A good end to the fourth week at Binchester. Despite the rain, we've continued to make great progress. In Trench 2, the street frontage is really falling into shape. We've now got four proper socket stones, indicating that some kind of wooden portico or veranda appears to have run along in front of most of the street-facing buildings. We've also got a number of stones with smaller indentations, possibly either smaller socket stones or intended to act as hinge-stones. The larger socket stones are very similar to those found by Hooppell at Binchester when he excavated in the vicus.
We're also making progress on defining the robber trenches that appear to have removed substantial elements of the walls of the second strip building. Careful cleaning in the area between the strip buildings and the larger structure has also revealed a dense spread of late Roman pottery (mainly East Yorkshire calcite gritted ware)- the fragments are very large and there are the remains of several different pots.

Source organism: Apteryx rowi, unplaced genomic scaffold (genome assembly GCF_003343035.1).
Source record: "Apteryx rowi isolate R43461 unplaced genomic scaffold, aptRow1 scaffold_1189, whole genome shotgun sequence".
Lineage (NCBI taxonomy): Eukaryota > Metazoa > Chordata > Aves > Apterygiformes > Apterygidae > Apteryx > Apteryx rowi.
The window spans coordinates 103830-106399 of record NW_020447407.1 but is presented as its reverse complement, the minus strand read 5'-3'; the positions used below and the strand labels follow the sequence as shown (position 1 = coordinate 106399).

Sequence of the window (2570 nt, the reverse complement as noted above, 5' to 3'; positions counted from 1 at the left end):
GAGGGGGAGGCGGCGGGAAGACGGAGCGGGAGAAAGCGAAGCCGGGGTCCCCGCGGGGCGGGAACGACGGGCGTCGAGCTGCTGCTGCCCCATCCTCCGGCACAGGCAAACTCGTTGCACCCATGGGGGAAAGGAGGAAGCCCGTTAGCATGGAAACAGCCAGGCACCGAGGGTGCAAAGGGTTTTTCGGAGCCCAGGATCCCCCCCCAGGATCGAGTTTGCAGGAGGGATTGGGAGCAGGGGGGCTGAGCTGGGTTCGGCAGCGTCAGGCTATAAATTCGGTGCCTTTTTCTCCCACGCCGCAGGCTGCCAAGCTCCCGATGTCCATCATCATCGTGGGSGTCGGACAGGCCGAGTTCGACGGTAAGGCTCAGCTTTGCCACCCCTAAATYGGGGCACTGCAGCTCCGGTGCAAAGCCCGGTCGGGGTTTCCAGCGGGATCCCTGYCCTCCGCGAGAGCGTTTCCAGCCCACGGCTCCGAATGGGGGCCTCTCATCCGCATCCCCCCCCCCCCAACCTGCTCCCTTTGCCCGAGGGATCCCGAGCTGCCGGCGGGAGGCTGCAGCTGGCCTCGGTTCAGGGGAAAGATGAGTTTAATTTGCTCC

In Trench 1, more progress on the rampart, more progress on the pits and more progress on the medieval structure - and lots of puddles! The stone-lined pit in the main building is definitely revealing evidence for multiple stone linings. We've also got a nice large fragment of millstone from one of the pits on the western side of the building.
This blog will share information about the major new field project at the Roman fort of Binchester (Co. Durham), run jointly by Durham County Council, the Dept. of Archaeology, Durham University, Vinovia.org, Texas Tech University and the Architectural and Archaeological Society of Durham and Northumberland. It will communicate news, events, and once the field season starts a daily update of the discoveries on site. To find out more visit our website